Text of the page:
Scientific Computingtext will follow 
TU Berlin  
Claudia Schillings  Numercial analysis of (random) pdes Our research focus is on applied and computational mathematics, in particular optimization, inverse problems and uncertainty quantification. We are interested in the theory, development and analysis of methods for the proper treatment of uncertainties in inverse and optimization problems. We work at the interface of applied mathematics and statistics, which is an exciting and fastgrowing area of research. Applications include engineering, environmental, physical and biological systems, e.g., groundwater flow problems, shape uncertainties in aerodynamic applications or nanooptics, biochemical networks and finance. 
HU Berlin 
Caren Tischendorf  Applied Mathematicstext will follow 
HU Berlin 
Nonsmooth optimization & analysisNonsmooth regularization functionals are a cornerstone of many modern areas of applied mathematics including, e.g., variational approaches to inverse problems or machine learning. This is, in particular, due to the fact that the correct choice of the regularizer as well as of a suitable variable space promotes desirable structural features in the solutions of the associated minimization problem. The main topic of the group is a novel perspective on nonsmooth minimization based on the study of the convex geometry of the sublevel sets of the regularizer, in particular their extremal points. A precise characterization of the latter allows for the derivation of meaningful first and second order optimality conditions as well as the design of efficient numerical discretization schemes and fast solution algorithms. Application areas include, e.g., inverse problems and optimal (feedback) control problems with constraints given by partial differential equations.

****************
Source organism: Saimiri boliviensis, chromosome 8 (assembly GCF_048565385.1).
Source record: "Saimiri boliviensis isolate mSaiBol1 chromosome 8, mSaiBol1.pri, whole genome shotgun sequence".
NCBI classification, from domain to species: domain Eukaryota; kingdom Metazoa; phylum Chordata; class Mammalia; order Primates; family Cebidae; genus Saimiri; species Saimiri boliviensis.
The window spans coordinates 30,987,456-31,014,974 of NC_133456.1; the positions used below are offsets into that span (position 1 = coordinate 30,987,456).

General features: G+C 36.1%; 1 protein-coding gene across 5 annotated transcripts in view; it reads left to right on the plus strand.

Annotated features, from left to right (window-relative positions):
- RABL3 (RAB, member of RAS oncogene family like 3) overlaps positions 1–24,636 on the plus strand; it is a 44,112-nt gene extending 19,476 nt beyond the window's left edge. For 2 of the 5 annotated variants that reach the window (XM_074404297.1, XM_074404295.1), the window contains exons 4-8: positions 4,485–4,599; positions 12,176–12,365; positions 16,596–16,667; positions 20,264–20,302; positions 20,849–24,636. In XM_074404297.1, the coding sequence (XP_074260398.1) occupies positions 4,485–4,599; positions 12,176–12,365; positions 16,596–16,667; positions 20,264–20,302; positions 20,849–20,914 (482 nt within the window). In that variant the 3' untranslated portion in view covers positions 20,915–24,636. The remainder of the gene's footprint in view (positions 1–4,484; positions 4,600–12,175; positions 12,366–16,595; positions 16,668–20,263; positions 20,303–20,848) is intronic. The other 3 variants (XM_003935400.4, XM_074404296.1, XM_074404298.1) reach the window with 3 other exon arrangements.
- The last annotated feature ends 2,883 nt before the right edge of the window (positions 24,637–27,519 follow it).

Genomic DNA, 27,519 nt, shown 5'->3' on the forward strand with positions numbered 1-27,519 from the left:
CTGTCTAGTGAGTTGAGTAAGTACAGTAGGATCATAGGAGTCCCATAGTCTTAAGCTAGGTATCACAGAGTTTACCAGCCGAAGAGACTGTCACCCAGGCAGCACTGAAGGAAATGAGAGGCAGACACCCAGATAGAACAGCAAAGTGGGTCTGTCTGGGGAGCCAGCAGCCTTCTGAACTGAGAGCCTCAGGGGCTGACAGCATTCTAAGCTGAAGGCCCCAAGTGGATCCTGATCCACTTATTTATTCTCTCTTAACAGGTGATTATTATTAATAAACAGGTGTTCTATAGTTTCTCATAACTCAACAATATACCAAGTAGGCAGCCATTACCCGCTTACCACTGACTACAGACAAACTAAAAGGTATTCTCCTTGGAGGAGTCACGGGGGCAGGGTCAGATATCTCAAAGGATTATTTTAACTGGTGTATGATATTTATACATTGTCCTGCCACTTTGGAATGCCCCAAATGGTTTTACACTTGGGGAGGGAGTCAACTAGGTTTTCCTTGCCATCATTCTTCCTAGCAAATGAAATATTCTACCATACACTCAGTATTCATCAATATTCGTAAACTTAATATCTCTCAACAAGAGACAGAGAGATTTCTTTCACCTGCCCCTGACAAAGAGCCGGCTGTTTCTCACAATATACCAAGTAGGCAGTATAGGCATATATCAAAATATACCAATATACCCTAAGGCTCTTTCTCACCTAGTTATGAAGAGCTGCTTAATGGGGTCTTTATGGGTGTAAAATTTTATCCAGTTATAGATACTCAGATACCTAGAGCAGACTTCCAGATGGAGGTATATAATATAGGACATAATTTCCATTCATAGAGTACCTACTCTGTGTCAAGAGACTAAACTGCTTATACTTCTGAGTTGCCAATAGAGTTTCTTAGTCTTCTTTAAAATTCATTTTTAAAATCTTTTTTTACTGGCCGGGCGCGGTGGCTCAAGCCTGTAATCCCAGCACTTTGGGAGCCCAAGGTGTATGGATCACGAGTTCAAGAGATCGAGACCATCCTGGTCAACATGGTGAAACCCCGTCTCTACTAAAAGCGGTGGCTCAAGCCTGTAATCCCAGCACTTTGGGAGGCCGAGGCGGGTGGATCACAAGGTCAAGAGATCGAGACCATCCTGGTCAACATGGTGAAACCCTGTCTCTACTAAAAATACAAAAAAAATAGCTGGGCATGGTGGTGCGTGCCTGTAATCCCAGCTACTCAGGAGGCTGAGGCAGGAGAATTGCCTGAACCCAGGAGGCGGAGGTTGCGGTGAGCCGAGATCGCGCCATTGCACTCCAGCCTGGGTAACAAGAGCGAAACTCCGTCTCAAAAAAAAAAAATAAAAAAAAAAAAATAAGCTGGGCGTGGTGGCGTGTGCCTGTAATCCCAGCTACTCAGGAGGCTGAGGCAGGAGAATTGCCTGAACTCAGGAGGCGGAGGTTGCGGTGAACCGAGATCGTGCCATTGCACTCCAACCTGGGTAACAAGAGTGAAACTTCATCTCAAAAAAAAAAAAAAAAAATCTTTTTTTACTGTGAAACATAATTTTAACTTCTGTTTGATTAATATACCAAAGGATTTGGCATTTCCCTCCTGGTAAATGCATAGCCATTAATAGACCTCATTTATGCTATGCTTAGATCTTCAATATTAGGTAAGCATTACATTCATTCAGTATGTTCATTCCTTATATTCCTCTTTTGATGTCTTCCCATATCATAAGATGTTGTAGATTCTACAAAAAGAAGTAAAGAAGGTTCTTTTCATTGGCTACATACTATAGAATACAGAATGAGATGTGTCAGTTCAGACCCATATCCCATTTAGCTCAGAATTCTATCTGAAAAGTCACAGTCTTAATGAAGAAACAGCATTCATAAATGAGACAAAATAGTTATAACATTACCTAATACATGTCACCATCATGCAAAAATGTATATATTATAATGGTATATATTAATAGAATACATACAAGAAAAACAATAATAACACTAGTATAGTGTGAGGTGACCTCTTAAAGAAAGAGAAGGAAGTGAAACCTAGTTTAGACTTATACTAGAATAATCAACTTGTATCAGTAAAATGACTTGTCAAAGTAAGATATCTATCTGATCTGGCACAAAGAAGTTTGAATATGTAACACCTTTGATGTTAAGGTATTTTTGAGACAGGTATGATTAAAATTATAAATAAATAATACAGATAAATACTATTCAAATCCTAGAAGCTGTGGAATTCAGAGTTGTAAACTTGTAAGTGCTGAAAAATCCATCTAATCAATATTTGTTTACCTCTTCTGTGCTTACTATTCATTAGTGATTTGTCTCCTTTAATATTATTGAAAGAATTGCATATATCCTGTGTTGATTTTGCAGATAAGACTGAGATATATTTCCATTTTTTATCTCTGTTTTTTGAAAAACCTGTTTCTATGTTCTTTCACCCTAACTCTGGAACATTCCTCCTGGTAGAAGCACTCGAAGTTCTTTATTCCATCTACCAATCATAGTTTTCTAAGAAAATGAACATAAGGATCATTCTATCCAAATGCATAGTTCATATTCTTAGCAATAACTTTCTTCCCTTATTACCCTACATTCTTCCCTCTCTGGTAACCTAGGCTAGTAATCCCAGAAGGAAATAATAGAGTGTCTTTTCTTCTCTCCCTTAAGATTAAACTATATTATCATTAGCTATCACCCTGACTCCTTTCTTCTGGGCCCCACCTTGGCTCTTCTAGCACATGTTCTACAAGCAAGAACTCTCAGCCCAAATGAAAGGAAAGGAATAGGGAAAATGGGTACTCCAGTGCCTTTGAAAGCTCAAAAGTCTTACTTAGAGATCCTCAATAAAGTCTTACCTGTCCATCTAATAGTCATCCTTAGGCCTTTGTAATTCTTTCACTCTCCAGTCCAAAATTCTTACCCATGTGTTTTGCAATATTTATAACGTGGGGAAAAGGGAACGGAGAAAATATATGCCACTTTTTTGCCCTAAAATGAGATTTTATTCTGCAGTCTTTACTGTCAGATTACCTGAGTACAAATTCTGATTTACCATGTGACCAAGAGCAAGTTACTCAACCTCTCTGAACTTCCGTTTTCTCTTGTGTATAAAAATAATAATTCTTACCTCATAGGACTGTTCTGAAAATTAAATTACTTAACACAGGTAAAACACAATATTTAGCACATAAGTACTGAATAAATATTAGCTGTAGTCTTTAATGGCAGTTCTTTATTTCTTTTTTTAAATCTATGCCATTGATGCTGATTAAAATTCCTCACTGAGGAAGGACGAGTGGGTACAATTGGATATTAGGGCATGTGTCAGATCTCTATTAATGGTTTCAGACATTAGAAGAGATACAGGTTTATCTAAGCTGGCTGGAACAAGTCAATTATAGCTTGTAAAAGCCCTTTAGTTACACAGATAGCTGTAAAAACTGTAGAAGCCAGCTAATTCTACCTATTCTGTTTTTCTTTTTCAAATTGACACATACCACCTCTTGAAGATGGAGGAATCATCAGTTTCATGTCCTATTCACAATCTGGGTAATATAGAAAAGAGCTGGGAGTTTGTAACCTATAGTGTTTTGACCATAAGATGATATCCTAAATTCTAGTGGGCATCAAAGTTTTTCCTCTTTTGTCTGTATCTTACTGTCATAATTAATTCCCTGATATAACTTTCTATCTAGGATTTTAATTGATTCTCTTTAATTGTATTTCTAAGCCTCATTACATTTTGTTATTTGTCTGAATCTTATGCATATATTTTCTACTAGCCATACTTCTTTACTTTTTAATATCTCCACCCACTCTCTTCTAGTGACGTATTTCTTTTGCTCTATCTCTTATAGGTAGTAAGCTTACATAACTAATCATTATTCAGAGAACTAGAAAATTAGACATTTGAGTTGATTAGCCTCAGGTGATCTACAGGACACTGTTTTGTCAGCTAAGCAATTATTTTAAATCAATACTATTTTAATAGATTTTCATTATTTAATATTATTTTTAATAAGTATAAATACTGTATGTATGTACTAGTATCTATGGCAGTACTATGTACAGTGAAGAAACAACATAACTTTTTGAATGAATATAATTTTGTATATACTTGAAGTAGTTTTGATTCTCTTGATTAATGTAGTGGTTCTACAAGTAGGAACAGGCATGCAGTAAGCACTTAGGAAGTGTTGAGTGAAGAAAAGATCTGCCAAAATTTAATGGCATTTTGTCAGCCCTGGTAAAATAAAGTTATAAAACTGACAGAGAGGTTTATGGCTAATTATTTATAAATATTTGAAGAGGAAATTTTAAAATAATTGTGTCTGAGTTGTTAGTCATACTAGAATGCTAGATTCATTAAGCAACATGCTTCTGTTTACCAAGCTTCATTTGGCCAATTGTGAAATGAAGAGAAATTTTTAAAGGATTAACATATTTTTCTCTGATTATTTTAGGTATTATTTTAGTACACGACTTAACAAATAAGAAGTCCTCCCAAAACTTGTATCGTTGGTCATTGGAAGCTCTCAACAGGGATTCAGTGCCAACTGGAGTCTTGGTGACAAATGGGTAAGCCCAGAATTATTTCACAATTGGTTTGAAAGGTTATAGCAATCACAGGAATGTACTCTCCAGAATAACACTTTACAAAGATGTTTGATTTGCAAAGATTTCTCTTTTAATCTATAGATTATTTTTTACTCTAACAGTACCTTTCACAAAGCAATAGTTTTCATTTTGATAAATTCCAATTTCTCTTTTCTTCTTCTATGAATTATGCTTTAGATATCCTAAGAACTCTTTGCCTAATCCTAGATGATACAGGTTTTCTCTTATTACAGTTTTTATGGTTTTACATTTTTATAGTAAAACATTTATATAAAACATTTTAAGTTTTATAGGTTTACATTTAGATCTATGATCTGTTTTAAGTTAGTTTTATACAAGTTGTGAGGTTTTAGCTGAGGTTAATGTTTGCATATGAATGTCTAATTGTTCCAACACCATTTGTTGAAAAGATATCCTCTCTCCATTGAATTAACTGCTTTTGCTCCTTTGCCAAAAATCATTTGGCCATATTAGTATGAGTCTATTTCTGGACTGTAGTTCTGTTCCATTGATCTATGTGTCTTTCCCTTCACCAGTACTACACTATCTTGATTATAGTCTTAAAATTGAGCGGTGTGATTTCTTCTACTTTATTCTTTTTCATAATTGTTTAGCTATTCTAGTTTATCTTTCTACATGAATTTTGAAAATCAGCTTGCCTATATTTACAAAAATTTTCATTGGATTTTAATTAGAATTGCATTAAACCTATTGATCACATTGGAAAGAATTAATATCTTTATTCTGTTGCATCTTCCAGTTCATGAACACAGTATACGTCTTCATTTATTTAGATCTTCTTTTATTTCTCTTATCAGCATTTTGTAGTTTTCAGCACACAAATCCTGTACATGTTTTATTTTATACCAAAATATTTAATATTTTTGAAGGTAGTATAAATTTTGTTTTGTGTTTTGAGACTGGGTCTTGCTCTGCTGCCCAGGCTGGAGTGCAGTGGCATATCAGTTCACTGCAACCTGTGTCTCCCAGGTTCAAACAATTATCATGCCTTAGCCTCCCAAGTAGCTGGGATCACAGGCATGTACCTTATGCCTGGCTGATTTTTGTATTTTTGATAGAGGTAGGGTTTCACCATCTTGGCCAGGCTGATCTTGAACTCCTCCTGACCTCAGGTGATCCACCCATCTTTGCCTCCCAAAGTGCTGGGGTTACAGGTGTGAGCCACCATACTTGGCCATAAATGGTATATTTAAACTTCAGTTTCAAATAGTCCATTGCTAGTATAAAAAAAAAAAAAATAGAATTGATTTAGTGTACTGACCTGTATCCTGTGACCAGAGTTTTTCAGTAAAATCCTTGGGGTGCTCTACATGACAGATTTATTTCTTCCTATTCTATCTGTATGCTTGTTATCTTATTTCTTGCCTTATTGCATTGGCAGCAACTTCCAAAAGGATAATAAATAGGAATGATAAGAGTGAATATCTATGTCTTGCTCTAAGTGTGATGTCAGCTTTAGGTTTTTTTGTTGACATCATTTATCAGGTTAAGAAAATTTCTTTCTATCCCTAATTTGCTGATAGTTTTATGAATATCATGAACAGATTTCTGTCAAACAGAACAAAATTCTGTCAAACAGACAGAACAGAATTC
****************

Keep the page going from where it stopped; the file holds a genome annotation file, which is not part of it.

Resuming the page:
HU Berlin 

Scientific Computing, Mathematical OptimizationFor the efficient solution of nonlinear optimization problems, structure exploitation is indispensable. Corresponding approaches include for example adjointbased methods and approaches that take nonsmoothness into account. The required derivative information is provided by algorithmic differentiation. The solution of optimization problems from realworld applications like the optimal shape of gas turbines or the parameter identification fpr piezoceramics are based on strong software components. 
HU Berlin 

Scientific ComputingScientific Computing comprises the development and analysis of numerical methods for partial differential equations and optimization, and their application to challenging simulation, optimization, and inverse problems from natural, engineering, and life sciences. It is concerned with efficiency and reliability of discretization and solution methods as well as with their implementation. 
ZIB 
Links to other areas
There are natural, strong collaborative ties to the following research areas:
RTA 3: incorporating noisy data in simulations, performing uncertainty quantification of computed solutions
RTA 7: applying tools and results from analysis of partial differential equations for analysis of numerical methods
RTA 8: using techniques from machine learning in simulations, developing datadriven algorithms
Core Courses
The BMS Core Courses in Area 6 and details about their content can be found under "Course Program":
Area 6  Core Courses
Advanced Courses
Topics for advanced courses include: Model Reduction, Optimal Control of PDEs, Advanced Finite Element Methods, Computational Photonics, Uncertainty Quantification, Control Theory, Energy Based Modeling, Theory and Numerics of NonSmooth Optimization, Numerical Analysis of PDEs, Variational Inequalities, Inverse Problems.
The current advanced courses are listed under "Course Program":
Area 6  Advanced Courses